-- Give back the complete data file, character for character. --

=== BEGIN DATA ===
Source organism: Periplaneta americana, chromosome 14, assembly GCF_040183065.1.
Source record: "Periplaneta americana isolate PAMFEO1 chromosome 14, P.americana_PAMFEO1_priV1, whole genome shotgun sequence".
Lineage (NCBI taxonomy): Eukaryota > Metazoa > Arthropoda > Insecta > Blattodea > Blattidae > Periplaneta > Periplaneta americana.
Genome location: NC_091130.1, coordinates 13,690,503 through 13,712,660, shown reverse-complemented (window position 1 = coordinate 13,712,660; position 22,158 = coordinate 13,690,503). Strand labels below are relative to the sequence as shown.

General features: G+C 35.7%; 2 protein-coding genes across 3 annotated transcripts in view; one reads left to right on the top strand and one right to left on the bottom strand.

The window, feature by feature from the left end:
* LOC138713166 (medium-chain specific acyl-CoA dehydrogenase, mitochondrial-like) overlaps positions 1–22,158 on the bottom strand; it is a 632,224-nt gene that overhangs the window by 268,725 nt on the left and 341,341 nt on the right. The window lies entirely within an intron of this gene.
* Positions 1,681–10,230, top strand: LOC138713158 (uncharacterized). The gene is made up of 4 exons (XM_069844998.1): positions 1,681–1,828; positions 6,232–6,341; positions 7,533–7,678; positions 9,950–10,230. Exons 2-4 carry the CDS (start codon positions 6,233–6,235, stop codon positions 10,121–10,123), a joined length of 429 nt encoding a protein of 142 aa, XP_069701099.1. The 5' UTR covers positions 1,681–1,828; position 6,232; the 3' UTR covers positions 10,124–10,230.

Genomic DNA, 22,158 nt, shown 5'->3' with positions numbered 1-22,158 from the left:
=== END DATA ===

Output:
Source organism: Periplaneta americana, chromosome 14, assembly GCF_040183065.1.
Source record: "Periplaneta americana isolate PAMFEO1 chromosome 14, P.americana_PAMFEO1_priV1, whole genome shotgun sequence".
Lineage (NCBI taxonomy): Eukaryota > Metazoa > Arthropoda > Insecta > Blattodea > Blattidae > Periplaneta > Periplaneta americana.
Genome location: NC_091130.1, coordinates 13,690,503 through 13,712,660, shown reverse-complemented (window position 1 = coordinate 13,712,660; position 22,158 = coordinate 13,690,503). Strand labels below are relative to the sequence as shown.

General features: G+C 35.7%; 2 protein-coding genes across 3 annotated transcripts in view; one reads left to right on the top strand and one right to left on the bottom strand.

The window, feature by feature from the left end:
* LOC138713166 (medium-chain specific acyl-CoA dehydrogenase, mitochondrial-like) overlaps positions 1–22,158 on the bottom strand; it is a 632,224-nt gene that overhangs the window by 268,725 nt on the left and 341,341 nt on the right. The window lies entirely within an intron of this gene.
* Positions 1,681–10,230, top strand: LOC138713158 (uncharacterized). The gene is made up of 4 exons (XM_069844998.1): positions 1,681–1,828; positions 6,232–6,341; positions 7,533–7,678; positions 9,950–10,230. Exons 2-4 carry the CDS (start codon positions 6,233–6,235, stop codon positions 10,121–10,123), a joined length of 429 nt encoding a protein of 142 aa, XP_069701099.1. The 5' UTR covers positions 1,681–1,828; position 6,232; the 3' UTR covers positions 10,124–10,230.

Genomic DNA, 22,158 nt, shown 5'->3' with positions numbered 1-22,158 from the left: